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Iran's Supreme National Security Council Secretary Saeed Jalili attends a news conference at the Iranian embassy in Damascus August 7, 2012, after his meeting Syria's President Bashar al-Assad. (Reuters)

Iran’s National Security Council Secretary, Saeed Jalili, has pledged Tehran’s continued support to Syria and praised Damascus for being part of what he called an “Axis of Resistance” against foreign opponents. Will this renewed support help bolster the Assad government as it battles the rebels for control of the country? VOA’s Susan Yackee asked Marius Deeb, a professor with the Johns Hopkins University School of Advanced International Studies.

‘Reasserting the strong alliance’

Iran has been a close friend of Syria since 1980. There’s nothing new; they’ve always supported each other in their endeavors. The missing link they haven’t mentioned is Hezbollah, which forms the triangle which has been present for almost 30 years. Therefore, you have here a reassertion of the strong alliance between the two countries.”

Regime will not be able to maintain control

“I don’t think there’s a chance for the regime to reassert itself and control the whole country again because its army is not that large and the vast majority of the Syrians are against it. But it has support among certain groups in society, primarily the community of President Bashar al-Assad, the Alawite community, which is probably around 2.5 [million] to three million people. The army is primarily recruited from this community. The regime will not be able to hold Damascus and Aleppo in the long run.”

‘You cannot completely eliminate the opposition’

“You cannot completely eliminate the opposition because they are numerous, lightly armed, it’s true, but there are a lot of them. They control the regions outside the city, outside Aleppo in particular – less so in the case of Damascus, but they do exist outside Damascus. It’s a matter of conquering a city, and getting rid of a city is easy, but conquering the countryside around the cities, with all the villages and small towns, is very difficult. The regime has no chance of reasserting itself as it was from 1972 to 2011, when it was a police state over Syria.”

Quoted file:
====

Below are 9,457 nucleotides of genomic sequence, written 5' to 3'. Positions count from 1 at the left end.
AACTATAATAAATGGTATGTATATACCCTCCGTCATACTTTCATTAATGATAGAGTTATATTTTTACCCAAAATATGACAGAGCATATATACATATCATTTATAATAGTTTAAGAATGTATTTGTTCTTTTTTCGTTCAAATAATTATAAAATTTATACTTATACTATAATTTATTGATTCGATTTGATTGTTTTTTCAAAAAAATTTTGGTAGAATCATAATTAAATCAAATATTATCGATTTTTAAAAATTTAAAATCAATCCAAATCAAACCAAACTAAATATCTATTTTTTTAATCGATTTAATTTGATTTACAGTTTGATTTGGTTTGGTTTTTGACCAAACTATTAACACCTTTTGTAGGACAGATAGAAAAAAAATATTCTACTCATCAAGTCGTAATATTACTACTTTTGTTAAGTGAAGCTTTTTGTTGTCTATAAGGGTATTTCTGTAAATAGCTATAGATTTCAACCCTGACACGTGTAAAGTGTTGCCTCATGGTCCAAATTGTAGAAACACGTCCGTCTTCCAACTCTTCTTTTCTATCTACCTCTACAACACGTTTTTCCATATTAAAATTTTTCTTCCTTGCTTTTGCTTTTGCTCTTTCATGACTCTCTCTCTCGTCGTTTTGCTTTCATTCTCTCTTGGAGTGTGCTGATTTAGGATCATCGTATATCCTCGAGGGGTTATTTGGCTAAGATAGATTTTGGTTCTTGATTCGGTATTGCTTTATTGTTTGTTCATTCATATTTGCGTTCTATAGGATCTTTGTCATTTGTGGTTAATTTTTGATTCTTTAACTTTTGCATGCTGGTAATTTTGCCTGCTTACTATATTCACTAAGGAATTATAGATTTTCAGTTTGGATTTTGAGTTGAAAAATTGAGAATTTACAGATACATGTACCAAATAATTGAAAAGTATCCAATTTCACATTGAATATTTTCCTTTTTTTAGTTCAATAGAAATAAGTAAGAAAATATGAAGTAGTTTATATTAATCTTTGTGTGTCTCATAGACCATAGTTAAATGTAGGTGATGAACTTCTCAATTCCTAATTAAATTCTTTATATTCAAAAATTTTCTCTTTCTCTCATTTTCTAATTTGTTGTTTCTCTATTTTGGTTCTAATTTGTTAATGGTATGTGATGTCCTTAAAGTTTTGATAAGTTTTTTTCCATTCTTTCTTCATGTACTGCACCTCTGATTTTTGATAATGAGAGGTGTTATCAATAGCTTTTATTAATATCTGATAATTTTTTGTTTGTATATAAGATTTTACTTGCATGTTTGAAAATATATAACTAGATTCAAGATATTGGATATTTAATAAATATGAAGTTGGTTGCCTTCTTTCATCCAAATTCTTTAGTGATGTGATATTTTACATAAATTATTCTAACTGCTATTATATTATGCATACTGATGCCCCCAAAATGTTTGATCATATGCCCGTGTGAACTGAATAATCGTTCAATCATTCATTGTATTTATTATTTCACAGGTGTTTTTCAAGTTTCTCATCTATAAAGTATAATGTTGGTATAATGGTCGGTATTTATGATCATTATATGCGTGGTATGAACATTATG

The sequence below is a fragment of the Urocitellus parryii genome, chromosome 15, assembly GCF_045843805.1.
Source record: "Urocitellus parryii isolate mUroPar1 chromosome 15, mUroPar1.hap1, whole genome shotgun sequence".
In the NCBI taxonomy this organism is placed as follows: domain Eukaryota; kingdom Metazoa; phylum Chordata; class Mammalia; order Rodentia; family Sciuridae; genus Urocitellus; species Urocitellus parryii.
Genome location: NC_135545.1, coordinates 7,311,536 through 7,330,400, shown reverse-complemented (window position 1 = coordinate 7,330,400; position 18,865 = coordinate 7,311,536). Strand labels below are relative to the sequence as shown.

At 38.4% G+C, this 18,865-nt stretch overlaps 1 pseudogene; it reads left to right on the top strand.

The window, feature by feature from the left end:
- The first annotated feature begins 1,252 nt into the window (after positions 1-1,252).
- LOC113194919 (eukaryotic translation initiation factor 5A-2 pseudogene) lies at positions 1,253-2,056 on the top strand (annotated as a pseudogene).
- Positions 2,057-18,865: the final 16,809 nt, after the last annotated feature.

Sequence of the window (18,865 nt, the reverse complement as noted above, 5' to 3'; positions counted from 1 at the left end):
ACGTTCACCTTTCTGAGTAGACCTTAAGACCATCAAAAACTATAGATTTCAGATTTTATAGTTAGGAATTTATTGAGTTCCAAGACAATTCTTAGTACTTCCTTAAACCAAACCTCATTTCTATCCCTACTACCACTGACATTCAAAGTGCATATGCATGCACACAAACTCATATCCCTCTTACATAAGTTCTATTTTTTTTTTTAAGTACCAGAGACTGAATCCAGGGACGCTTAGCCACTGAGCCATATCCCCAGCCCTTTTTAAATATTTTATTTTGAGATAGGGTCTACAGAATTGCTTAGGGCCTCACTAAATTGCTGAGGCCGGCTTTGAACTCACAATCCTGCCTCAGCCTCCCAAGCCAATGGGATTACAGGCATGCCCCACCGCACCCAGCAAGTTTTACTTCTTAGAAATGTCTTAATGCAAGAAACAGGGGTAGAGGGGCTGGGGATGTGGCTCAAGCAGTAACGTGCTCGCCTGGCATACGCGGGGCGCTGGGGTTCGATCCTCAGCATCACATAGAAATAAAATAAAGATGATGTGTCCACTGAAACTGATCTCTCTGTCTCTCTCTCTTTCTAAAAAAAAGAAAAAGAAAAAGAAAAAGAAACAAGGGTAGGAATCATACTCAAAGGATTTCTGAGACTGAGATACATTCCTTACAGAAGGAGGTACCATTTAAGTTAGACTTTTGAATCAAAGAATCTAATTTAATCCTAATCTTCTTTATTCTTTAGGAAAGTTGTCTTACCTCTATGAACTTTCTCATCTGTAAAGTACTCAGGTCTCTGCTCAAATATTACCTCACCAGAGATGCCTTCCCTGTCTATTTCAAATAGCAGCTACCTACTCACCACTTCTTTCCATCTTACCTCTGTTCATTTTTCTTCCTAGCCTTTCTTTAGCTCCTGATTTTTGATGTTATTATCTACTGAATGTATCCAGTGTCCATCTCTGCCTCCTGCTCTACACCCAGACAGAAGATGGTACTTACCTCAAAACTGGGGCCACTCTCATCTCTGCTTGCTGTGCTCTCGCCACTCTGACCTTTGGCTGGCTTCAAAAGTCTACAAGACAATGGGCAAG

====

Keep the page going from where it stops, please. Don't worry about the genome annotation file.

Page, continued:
International military intervention could come from two places

“There is a possibility of intervention, and intervention could happen from two places – from the Turkish border, which is a very long border, and from the Jordanian border. Both countries, Turkey and Jordan, are close to the West. Turkey is part of NATO, and Jordan has been pro-Western for a long time.”

Listen to more of Marius Deeb’s insights on the future of control in Syria (4:15):

Susan Yackee

Susan Yackee is anchor of VOA's International Edition radio show. She has been a reporter in the Washington area for more than 35 years and regularly interviews newsmakers and analysts in DC and around the world. Susan works in television, radio and social media.

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